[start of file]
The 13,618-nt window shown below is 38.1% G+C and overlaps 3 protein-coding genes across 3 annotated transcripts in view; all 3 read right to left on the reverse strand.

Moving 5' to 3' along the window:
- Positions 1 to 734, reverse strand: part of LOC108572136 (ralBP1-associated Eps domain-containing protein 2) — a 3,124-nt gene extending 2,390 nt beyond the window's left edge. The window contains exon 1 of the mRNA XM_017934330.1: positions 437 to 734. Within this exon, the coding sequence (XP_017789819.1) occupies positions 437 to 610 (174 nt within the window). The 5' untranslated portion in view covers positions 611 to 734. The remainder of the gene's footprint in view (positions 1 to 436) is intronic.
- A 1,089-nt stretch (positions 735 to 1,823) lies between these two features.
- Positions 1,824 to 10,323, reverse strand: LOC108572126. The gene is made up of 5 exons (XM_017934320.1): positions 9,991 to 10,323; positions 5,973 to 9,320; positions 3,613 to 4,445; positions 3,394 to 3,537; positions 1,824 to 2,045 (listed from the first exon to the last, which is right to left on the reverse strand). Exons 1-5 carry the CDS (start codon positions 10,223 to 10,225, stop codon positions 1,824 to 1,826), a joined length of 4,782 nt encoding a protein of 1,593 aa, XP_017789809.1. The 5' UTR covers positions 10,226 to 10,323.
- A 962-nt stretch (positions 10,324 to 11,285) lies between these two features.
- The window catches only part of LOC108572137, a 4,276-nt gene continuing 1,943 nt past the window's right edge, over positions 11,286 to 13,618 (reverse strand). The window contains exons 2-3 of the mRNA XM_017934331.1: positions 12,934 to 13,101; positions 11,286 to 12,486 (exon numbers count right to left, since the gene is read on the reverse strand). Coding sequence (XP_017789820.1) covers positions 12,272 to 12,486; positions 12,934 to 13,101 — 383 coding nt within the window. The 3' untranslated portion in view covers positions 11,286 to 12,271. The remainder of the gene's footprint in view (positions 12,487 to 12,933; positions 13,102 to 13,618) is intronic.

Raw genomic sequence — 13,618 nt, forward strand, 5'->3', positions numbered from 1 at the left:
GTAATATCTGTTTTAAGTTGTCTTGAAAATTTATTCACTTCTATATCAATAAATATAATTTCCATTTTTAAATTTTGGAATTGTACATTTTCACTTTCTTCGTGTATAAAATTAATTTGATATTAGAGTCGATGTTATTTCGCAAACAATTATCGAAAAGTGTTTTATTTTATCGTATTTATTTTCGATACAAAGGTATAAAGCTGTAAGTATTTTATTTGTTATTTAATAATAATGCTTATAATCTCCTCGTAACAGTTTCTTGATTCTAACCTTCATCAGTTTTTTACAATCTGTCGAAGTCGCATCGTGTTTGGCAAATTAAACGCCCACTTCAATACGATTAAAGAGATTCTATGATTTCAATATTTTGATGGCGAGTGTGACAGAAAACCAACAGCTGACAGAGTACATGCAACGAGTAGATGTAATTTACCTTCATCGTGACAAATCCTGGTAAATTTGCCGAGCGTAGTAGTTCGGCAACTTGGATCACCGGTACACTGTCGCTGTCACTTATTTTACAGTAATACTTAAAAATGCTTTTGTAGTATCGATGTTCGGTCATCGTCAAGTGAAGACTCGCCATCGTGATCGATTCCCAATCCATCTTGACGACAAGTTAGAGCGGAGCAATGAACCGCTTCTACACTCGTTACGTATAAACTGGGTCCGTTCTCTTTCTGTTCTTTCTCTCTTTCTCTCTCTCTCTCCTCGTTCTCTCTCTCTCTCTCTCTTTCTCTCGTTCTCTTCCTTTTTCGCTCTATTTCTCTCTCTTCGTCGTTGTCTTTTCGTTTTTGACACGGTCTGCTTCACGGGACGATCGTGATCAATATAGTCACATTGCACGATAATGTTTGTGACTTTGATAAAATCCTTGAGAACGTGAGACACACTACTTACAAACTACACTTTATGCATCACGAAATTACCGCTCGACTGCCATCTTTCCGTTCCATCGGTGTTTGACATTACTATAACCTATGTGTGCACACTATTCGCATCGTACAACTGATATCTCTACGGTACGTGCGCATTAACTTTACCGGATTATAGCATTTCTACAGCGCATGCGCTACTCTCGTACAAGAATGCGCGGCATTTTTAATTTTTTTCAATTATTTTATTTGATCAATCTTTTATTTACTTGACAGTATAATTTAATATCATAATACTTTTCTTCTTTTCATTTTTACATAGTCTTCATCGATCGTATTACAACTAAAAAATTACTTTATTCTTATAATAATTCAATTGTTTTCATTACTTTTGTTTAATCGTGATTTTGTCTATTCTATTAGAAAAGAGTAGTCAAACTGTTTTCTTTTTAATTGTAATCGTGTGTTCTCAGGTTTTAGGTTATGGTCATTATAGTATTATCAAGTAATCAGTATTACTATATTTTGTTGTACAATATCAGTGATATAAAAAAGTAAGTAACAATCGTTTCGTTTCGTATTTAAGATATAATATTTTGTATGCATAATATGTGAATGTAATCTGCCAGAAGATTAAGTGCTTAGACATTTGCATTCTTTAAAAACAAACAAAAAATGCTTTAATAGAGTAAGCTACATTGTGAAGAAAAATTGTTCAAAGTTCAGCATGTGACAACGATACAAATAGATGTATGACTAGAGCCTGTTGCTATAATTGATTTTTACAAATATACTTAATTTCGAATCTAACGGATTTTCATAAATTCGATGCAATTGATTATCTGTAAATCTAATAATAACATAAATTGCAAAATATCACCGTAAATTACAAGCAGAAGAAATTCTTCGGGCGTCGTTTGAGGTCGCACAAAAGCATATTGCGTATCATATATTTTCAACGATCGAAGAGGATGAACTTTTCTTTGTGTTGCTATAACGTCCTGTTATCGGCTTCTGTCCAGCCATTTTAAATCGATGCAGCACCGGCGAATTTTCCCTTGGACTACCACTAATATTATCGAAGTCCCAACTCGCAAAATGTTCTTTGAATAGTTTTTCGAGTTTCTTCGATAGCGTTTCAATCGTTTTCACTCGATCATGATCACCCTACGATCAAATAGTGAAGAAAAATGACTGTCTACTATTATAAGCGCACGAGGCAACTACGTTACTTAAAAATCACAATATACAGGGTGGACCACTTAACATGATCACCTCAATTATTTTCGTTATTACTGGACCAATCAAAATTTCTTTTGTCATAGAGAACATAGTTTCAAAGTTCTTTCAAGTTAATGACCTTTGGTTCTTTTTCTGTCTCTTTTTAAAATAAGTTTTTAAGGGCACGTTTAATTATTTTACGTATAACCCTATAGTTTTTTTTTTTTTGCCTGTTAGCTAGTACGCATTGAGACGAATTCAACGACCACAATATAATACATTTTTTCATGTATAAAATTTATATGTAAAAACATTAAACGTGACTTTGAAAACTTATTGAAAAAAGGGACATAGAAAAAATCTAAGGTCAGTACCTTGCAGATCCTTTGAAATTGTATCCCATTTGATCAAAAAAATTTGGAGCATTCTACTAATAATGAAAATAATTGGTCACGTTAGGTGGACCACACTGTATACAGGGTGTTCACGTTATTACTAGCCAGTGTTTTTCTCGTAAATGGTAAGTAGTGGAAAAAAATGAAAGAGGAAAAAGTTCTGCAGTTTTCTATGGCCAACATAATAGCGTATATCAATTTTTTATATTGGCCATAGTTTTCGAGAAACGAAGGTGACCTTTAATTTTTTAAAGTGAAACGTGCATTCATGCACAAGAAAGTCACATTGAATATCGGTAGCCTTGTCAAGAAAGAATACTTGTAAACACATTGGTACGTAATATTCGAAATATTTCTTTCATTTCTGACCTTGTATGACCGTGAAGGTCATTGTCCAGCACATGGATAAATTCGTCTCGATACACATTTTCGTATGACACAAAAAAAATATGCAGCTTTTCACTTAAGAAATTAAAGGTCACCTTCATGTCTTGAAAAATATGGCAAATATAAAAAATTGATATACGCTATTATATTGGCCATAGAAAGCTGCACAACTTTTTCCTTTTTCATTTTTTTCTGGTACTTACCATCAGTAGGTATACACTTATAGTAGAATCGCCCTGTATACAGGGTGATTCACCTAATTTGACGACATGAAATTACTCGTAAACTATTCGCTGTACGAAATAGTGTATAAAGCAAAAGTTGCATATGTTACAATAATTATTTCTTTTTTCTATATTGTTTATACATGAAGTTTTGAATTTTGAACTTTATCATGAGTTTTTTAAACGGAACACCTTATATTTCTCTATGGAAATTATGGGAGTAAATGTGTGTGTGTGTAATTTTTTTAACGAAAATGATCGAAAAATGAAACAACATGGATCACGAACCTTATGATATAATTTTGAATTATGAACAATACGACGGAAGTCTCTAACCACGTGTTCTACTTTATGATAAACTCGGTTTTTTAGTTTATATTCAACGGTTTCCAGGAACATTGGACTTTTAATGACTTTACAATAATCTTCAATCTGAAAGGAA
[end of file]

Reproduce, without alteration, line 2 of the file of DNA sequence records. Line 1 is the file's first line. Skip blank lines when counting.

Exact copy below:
Moving 5' to 3' along the window: